And that’s not counting the whole cultural argument that Turkey doesn’t share European culture so shouldn’t really be part of the EU even if it were a perfect democracy and the wealthiest country on earth.

We can help Turkey develop its democracy and its economy, but I don’t think it needs EU membership to have that happen.

[quote=“enzo+”]Turkey a democracy?

-it banned the language of its most prominent minority, the Kurds
-it has a fairly recent history of frequent military coups
-it refuses contacts with EU member Cyprus
-it refuses to recognize past mass murders of Armenians as genocide

As to the argument that the graying pensioners of Europe need Turkish workers to pay for social security, well, most Turks who move west are not easily employable multilingual cosmopolitan types, there more like farmers from the highlands who end up in unemployment or menial jobs. In other words, they’re not going to be contributing much to social security.

And that’s not counting the whole cultural argument that Turkey doesn’t share European culture so shouldn’t really be part of the EU even if it were a perfect democracy and the wealthiest country on earth.

We can help Turkey develop its democracy and its economy, but I don’t think it needs EU membership to have that happen.[/quote]

All good points. I did say

I do also agree with your last bolded point; I still would like to see it happen though. It would be a crucial option for other budding Muslim Democracies.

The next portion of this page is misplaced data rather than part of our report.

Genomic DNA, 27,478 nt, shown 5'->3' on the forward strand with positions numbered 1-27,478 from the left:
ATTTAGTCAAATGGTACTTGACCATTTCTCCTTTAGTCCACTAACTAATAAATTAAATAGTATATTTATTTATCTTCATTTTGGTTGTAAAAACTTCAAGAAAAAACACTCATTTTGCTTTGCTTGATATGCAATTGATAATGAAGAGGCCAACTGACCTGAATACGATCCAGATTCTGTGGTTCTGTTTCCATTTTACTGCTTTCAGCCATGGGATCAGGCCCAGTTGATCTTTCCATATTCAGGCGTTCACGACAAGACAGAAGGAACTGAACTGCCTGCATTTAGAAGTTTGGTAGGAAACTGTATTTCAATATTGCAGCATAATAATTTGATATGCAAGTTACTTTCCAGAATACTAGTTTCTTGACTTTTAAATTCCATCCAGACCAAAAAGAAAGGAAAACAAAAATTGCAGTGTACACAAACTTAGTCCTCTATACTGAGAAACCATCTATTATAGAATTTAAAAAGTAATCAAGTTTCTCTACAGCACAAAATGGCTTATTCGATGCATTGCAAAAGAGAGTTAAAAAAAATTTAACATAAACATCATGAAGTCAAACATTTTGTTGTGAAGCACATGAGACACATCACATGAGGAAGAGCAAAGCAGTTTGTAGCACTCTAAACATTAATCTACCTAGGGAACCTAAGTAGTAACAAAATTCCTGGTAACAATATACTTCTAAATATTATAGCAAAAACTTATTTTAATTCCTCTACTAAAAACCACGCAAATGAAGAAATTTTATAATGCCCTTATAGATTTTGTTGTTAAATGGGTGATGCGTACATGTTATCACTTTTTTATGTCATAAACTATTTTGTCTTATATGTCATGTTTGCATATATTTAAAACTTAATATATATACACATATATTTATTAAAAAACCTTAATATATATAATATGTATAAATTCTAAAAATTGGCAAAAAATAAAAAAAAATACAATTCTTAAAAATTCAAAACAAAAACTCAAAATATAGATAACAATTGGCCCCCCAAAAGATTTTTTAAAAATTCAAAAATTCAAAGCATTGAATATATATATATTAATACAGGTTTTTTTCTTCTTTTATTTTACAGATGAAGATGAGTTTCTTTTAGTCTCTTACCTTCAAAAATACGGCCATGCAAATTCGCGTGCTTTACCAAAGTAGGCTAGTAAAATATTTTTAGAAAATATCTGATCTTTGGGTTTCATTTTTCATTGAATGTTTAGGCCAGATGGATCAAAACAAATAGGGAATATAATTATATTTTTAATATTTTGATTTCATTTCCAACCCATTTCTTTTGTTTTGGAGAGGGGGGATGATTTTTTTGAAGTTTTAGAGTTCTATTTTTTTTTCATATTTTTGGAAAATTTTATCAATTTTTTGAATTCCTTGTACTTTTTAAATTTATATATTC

OK, to have Turkey join the EU will take time. BUT it is a great thing to do. Can have the affect to make other muslim countries envious. Then, what do they need to do to become a member?

Democracy, stop supporting terrorism. Well, OK, we cannot have the whole middle east in the EU, but to achieve similar progress they may get the idea of becoming a decent democracy. Maybe not, we will see.

Turkey has improved in its treatment of the Kurdish minority, but it still has countless issues. Not mentioning the mass murder of Armenians, mainly guided by their state founder Ataturk (who is almost a god among non-radical-muslim Turks) is a rather small problem. Torturing prisoners is another.

Guess they will take a long time to learn it is possible to interrogate a crime suspect without truncheon and electrodes… :s

I want to hear you say that in 25 years. :laughing:

brookings.org/views/op-ed/fe … 030301.htm

OK, then you be all Latinos and we all Muslims.

Then we makka greata party with mucho Sangria, Madre de Torro and Kuskus, CisKebab and …

ups, being Muslims we cannot drink anymore :blush:

BobGluck

It’s about time. Turkey has been a member of NATO since 1952, and in that role has helped to provide security on Europe’s southern flank. As British Foreign Minister has pointed out, Europe and the Western Alliance owes a historical debt to Turkey.

It’s close proximity to the former Soviet Union, it’s control of the Black Sea Straits, and it’s vital geo-political strategic location in the Middle East have all cemented Turkey’s military alliance with the US, the key player in NATO. Turkey was also an important contributor in the Korean War, and has allowed the development of US military installations, particularly intelligence gathering sites. In short, Turkey was very valuable during the Cold War in checking Soviet power in the “soft underbelly” of Europe, the Mediterranean. Turkish bases were also widely used by coalition aircraft during Gulf War I, and in the subsequent patrolling of the “no-fly” zone in Iraq.

Those Continental Europeans should stop their ceaseless whining, and get on with the job! They should show some support for a country that has long helped them with their security issues.

Many people consider it to be a long term security issue if Turkey will be in EU or not.

Bush and German (still to be) Kanzler Schroeder share this point of view. Conservative party always tries to get right wing voters votes by starting anti Turkish campaigns - I hate that. Seems Chirac is blowing in the same horn.